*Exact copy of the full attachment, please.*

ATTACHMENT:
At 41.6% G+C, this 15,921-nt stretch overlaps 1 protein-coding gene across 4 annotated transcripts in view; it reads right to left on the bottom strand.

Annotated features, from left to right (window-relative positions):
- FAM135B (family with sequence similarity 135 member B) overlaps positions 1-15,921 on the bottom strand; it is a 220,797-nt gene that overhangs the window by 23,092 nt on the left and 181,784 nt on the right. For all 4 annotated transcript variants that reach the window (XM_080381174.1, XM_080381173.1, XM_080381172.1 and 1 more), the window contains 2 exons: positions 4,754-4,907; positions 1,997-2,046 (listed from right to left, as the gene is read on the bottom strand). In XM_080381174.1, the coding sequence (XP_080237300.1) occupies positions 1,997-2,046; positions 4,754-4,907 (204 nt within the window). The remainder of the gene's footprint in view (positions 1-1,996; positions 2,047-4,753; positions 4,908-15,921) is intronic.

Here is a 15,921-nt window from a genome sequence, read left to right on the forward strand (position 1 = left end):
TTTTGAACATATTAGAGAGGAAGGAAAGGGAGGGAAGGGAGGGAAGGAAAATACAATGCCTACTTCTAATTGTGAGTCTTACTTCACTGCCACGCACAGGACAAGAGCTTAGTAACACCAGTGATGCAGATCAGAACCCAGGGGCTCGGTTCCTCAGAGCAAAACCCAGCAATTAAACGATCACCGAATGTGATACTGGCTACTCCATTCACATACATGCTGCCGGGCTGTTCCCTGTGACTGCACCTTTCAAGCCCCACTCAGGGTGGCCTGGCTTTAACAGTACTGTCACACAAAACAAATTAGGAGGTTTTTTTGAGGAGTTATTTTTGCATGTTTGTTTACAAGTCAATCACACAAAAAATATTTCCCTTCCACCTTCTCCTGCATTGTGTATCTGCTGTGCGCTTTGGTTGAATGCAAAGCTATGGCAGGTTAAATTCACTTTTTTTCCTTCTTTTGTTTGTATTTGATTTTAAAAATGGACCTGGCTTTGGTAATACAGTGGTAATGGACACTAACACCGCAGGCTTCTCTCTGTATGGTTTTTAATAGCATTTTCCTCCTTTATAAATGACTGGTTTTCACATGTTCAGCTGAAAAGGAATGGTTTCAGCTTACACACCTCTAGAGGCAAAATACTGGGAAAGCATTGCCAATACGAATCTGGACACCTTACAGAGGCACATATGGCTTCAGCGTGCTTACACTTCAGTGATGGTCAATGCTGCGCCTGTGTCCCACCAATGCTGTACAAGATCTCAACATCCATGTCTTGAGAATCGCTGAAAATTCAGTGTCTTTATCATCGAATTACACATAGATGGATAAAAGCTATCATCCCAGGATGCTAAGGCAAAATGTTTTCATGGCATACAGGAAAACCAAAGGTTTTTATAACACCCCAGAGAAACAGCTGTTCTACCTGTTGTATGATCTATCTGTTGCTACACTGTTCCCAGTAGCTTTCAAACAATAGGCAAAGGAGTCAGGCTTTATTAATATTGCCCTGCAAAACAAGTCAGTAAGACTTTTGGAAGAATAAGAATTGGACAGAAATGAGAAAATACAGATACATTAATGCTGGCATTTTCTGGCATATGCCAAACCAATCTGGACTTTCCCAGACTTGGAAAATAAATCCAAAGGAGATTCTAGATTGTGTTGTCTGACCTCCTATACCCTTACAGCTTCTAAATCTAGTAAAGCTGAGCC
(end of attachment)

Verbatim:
At 41.6% G+C, this 15,921-nt stretch overlaps 1 protein-coding gene across 4 annotated transcripts in view; it reads right to left on the bottom strand.

Annotated features, from left to right (window-relative positions):
- FAM135B (family with sequence similarity 135 member B) overlaps positions 1-15,921 on the bottom strand; it is a 220,797-nt gene that overhangs the window by 23,092 nt on the left and 181,784 nt on the right. For all 4 annotated transcript variants that reach the window (XM_080381174.1, XM_080381173.1, XM_080381172.1 and 1 more), the window contains 2 exons: positions 4,754-4,907; positions 1,997-2,046 (listed from right to left, as the gene is read on the bottom strand). In XM_080381174.1, the coding sequence (XP_080237300.1) occupies positions 1,997-2,046; positions 4,754-4,907 (204 nt within the window). The remainder of the gene's footprint in view (positions 1-1,996; positions 2,047-4,753; positions 4,908-15,921) is intronic.

Here is a 15,921-nt window from a genome sequence, read left to right on the forward strand (position 1 = left end):
TTTTGAACATATTAGAGAGGAAGGAAAGGGAGGGAAGGGAGGGAAGGAAAATACAATGCCTACTTCTAATTGTGAGTCTTACTTCACTGCCACGCACAGGACAAGAGCTTAGTAACACCAGTGATGCAGATCAGAACCCAGGGGCTCGGTTCCTCAGAGCAAAACCCAGCAATTAAACGATCACCGAATGTGATACTGGCTACTCCATTCACATACATGCTGCCGGGCTGTTCCCTGTGACTGCACCTTTCAAGCCCCACTCAGGGTGGCCTGGCTTTAACAGTACTGTCACACAAAACAAATTAGGAGGTTTTTTTGAGGAGTTATTTTTGCATGTTTGTTTACAAGTCAATCACACAAAAAATATTTCCCTTCCACCTTCTCCTGCATTGTGTATCTGCTGTGCGCTTTGGTTGAATGCAAAGCTATGGCAGGTTAAATTCACTTTTTTTCCTTCTTTTGTTTGTATTTGATTTTAAAAATGGACCTGGCTTTGGTAATACAGTGGTAATGGACACTAACACCGCAGGCTTCTCTCTGTATGGTTTTTAATAGCATTTTCCTCCTTTATAAATGACTGGTTTTCACATGTTCAGCTGAAAAGGAATGGTTTCAGCTTACACACCTCTAGAGGCAAAATACTGGGAAAGCATTGCCAATACGAATCTGGACACCTTACAGAGGCACATATGGCTTCAGCGTGCTTACACTTCAGTGATGGTCAATGCTGCGCCTGTGTCCCACCAATGCTGTACAAGATCTCAACATCCATGTCTTGAGAATCGCTGAAAATTCAGTGTCTTTATCATCGAATTACACATAGATGGATAAAAGCTATCATCCCAGGATGCTAAGGCAAAATGTTTTCATGGCATACAGGAAAACCAAAGGTTTTTATAACACCCCAGAGAAACAGCTGTTCTACCTGTTGTATGATCTATCTGTTGCTACACTGTTCCCAGTAGCTTTCAAACAATAGGCAAAGGAGTCAGGCTTTATTAATATTGCCCTGCAAAACAAGTCAGTAAGACTTTTGGAAGAATAAGAATTGGACAGAAATGAGAAAATACAGATACATTAATGCTGGCATTTTCTGGCATATGCCAAACCAATCTGGACTTTCCCAGACTTGGAAAATAAATCCAAAGGAGATTCTAGATTGTGTTGTCTGACCTCCTATACCCTTACAGCTTCTAAATCTAGTAAAGCTGAGCC